Recently I attended the New England House Church Conference in Putnam, Connecticut. It started on Friday evening and finished up on Saturday evening, and was well worth the 9 hour drive each way. New friends were made, questions answered, and there was fun had by all. I’m so glad that I went. Not only did I gain a clearer understanding of what God’s intentions are for His body here on earth, but as an incredible bonus, I took a huge leap in my apprehension of God as my Father.
My travelling companions and I have been friends for at least 8 years. God has kindly brought us together to encourage and support each other. They are friends that I can just be myself with, and that is a great blessing. Always when we are together, we laugh a lot. We tease and kid one another, tell really bad jokes, act like fools, and freely express our love for each other. These relationships are so precious to me.
During our drive home, we listened to a tape by Beresford Job, who spoke at the conference. He was describing God as our Father, and explaining that the primary thing that God desired from us, His church, was our love. He wants us to show Him that we love Him. Of course, this love we ought to have for Him involves obedience. But that is not the total definition of it. In Matthew 22, verse 37, Jesus explains the greatest commandment: “You shall love the LORD your God with all your heart, and with all your soul, and with all your mind.”
As I listened to Beresford quote scripture, and talk about God’s love toward us, His children, it was as though I had a new glimpse of the Father heart of God. Something in me relaxed. Something that had perhaps all my life been held at arm’s length, cowering, afraid to step forward. I dared to view God the Father as a REAL father, and not just as my Father in name only.
I have heard it said many times that we can impose aspects of our relationship with our earthly father onto that with our Heavenly Father. My dad was an alcoholic. Life at my house was interspersed either with outbursts of anger, or tense silences filled with anticipation of those outbursts. Perhaps it was growing up in that atmosphere that has stunted my understanding of actually being the child of a God Who loves unconditionally. Or maybe it was the strict, graceless religion of the teaching I received from the Catholic Church. God was represented for me by that shadowy figure of a priest behind a screen in the dark confession box. I crept in there with fear and trepidation, hoping I had remembered all of my sins, then slunk out to say my “penance”. Any peace of soul was shortlived, as I strove to appease the God of my understanding, who continually observed me from a distance, tracking my every misdemeanor on some great celestial clipboard that He held.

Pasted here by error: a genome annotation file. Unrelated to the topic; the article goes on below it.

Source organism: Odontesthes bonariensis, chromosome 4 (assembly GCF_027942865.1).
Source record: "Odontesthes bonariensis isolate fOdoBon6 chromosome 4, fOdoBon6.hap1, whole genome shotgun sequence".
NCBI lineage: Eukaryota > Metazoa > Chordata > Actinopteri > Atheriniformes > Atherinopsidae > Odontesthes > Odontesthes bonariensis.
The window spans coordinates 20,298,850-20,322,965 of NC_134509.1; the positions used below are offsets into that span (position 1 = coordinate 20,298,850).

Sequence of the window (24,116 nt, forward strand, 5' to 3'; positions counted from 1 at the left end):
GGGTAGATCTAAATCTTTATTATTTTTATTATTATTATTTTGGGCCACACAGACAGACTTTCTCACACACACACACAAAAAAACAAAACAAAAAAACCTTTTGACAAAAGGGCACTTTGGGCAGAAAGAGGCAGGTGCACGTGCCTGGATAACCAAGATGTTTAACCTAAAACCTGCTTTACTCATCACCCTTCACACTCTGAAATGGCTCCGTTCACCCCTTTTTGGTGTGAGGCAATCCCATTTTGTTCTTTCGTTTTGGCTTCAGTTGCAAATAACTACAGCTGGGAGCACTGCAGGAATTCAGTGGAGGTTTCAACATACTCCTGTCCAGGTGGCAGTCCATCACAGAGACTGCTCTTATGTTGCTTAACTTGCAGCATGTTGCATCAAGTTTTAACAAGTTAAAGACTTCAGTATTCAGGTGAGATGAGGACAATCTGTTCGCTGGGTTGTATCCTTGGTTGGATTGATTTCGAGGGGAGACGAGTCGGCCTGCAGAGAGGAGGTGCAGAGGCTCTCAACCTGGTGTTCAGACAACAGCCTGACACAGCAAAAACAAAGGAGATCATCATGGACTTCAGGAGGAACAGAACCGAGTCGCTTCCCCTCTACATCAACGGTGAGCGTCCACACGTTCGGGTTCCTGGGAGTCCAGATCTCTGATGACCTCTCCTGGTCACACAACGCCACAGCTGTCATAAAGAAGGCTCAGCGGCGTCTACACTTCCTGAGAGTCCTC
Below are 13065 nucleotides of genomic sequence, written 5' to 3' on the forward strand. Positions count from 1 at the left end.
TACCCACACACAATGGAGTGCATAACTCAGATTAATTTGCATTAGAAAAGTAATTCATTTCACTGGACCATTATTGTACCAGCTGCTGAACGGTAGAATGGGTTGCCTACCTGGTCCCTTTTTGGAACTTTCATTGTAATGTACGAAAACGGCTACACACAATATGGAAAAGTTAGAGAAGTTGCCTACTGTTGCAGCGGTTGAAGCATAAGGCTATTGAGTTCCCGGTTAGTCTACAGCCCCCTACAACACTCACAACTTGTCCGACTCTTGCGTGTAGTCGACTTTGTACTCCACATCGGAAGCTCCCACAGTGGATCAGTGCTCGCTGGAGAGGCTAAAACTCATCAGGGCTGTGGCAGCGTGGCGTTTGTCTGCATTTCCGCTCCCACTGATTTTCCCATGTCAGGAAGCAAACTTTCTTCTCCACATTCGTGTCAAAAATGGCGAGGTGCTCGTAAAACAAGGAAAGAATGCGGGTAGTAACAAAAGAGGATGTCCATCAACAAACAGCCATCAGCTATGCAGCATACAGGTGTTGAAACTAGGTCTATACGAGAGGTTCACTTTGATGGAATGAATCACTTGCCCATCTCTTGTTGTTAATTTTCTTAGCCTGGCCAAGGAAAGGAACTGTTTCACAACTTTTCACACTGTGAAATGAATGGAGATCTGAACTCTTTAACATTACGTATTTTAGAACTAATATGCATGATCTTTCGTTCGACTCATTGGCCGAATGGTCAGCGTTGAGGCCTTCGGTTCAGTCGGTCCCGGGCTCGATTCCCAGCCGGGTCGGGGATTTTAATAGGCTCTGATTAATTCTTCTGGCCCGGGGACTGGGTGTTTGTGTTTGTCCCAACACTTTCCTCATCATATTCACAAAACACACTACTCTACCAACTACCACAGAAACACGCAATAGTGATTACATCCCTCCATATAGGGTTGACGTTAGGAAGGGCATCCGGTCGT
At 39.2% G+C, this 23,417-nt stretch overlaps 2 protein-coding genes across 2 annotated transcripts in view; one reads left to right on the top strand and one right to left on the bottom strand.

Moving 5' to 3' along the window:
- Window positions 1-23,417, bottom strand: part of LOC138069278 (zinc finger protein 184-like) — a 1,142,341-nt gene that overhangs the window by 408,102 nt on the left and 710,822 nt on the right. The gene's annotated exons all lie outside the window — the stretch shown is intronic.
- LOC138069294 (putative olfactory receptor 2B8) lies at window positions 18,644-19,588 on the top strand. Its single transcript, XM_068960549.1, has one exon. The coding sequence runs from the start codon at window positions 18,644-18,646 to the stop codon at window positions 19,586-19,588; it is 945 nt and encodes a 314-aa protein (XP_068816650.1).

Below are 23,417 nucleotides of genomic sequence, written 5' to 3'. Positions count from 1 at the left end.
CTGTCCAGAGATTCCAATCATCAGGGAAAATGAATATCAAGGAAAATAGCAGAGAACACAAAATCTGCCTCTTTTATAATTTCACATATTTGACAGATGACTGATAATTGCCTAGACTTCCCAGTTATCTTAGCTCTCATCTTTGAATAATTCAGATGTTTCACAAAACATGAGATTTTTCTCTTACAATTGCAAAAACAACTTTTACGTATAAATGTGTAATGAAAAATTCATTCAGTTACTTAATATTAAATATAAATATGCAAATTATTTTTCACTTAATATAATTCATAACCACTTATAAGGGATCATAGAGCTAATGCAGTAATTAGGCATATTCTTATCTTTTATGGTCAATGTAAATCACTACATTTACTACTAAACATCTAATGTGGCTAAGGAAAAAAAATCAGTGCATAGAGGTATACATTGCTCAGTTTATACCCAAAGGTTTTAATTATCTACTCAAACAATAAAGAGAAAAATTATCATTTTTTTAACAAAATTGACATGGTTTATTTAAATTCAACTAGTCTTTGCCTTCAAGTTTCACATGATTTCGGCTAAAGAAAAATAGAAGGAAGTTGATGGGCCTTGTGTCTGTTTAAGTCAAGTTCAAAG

As a Christian, I know that I carried this performance-based attitude with me. Even though I understood the truth that I was saved by grace alone, I still struggled with trying to measure up as a Christian. Leaving the institutional church has alleviated a great deal of that pressure, but still, in my innermost being, I have found it difficult to realize experientially the acceptance that I have with my Father in Heaven in Christ. I choose to believe what Scripture says about Him, but don't often have a true heart realization of these truths. He is not a distant, demanding, critical Father whose love and acceptance comes and goes. He is the father that ran to meet the returning prodigal son. He is not that faceless priest who listens silently while I mumble out a list of sins, and then hands out my “sentence” in a matter of fact way. He is “Abba, Daddy” that I cry out to, and pour out my soul to. He loves me the same way that He loves His Son, since I am included in Christ, accepted in Him.
As we neared the end of our homeward journey from the conference, the night sky was dark, and dotted with brilliant pinpoints of shining stars. Praise music played on the radio, and any conversation was quiet. I laid my head back and gazed out the window, reflecting on the greatness of a God who had hung each star, and knew each by name. It occurred to me that as His children, we were like a bunch of kids who were coming home from a day at the beach, or the fair; all tuckered out, happy to just be together, content after a day of play, food and fun. I imagined Him gazing down at us, delighted in our joy at being together. I had a sense of His pleasure at our pleasure.
John Piper coined the phrase “God is most glorified in us when we are most satisfied in Him.” That night I really caught the truth of that thought. Because we were satisfied in Him. All of our joy, fellowship and pleasure was because of Him; His Spirit in us, His love for us, our love for one another. And we knew it. It was an unspoken truth, but one that I know we would all agree on. He has knit us together in love, with each other, and with Him. Our fellowship is IN Him, through His Son. Joint heirs with Jesus, we are His children, loved with a perfect love.